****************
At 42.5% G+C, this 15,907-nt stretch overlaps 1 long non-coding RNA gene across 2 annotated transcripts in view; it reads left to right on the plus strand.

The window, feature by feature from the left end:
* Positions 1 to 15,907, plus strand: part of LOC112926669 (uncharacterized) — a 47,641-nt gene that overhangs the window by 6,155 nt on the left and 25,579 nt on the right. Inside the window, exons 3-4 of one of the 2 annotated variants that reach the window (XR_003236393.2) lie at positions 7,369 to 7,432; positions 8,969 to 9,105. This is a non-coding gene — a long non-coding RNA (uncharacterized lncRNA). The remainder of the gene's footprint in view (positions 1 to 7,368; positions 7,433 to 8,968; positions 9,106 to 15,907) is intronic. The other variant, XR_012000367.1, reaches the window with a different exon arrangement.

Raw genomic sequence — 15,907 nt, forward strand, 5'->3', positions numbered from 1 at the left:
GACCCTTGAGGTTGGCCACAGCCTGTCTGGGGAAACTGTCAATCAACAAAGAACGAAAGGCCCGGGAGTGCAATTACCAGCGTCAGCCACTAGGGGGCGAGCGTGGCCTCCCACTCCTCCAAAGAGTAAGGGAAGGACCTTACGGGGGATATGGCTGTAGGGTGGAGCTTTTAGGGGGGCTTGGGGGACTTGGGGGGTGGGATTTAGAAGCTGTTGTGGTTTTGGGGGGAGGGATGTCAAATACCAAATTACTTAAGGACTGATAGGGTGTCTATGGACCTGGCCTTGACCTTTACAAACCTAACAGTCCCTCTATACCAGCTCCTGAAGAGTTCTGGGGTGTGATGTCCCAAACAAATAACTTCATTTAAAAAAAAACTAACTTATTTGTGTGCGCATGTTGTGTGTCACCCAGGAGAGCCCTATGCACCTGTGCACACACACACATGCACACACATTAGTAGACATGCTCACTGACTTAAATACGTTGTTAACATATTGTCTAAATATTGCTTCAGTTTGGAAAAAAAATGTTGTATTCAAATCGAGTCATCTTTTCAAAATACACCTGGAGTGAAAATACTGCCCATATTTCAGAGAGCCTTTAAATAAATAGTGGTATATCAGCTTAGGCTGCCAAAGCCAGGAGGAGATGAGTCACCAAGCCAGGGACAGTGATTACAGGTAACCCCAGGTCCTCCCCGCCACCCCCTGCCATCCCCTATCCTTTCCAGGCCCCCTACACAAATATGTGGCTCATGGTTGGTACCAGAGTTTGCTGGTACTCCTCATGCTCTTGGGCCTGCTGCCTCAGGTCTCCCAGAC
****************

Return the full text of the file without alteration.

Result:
At 42.5% G+C, this 15,907-nt stretch overlaps 1 long non-coding RNA gene across 2 annotated transcripts in view; it reads left to right on the plus strand.

The window, feature by feature from the left end:
* Positions 1 to 15,907, plus strand: part of LOC112926669 (uncharacterized) — a 47,641-nt gene that overhangs the window by 6,155 nt on the left and 25,579 nt on the right. Inside the window, exons 3-4 of one of the 2 annotated variants that reach the window (XR_003236393.2) lie at positions 7,369 to 7,432; positions 8,969 to 9,105. This is a non-coding gene — a long non-coding RNA (uncharacterized lncRNA). The remainder of the gene's footprint in view (positions 1 to 7,368; positions 7,433 to 8,968; positions 9,106 to 15,907) is intronic. The other variant, XR_012000367.1, reaches the window with a different exon arrangement.

Raw genomic sequence — 15,907 nt, forward strand, 5'->3', positions numbered from 1 at the left:
GACCCTTGAGGTTGGCCACAGCCTGTCTGGGGAAACTGTCAATCAACAAAGAACGAAAGGCCCGGGAGTGCAATTACCAGCGTCAGCCACTAGGGGGCGAGCGTGGCCTCCCACTCCTCCAAAGAGTAAGGGAAGGACCTTACGGGGGATATGGCTGTAGGGTGGAGCTTTTAGGGGGGCTTGGGGGACTTGGGGGGTGGGATTTAGAAGCTGTTGTGGTTTTGGGGGGAGGGATGTCAAATACCAAATTACTTAAGGACTGATAGGGTGTCTATGGACCTGGCCTTGACCTTTACAAACCTAACAGTCCCTCTATACCAGCTCCTGAAGAGTTCTGGGGTGTGATGTCCCAAACAAATAACTTCATTTAAAAAAAAACTAACTTATTTGTGTGCGCATGTTGTGTGTCACCCAGGAGAGCCCTATGCACCTGTGCACACACACACATGCACACACATTAGTAGACATGCTCACTGACTTAAATACGTTGTTAACATATTGTCTAAATATTGCTTCAGTTTGGAAAAAAAATGTTGTATTCAAATCGAGTCATCTTTTCAAAATACACCTGGAGTGAAAATACTGCCCATATTTCAGAGAGCCTTTAAATAAATAGTGGTATATCAGCTTAGGCTGCCAAAGCCAGGAGGAGATGAGTCACCAAGCCAGGGACAGTGATTACAGGTAACCCCAGGTCCTCCCCGCCACCCCCTGCCATCCCCTATCCTTTCCAGGCCCCCTACACAAATATGTGGCTCATGGTTGGTACCAGAGTTTGCTGGTACTCCTCATGCTCTTGGGCCTGCTGCCTCAGGTCTCCCAGAC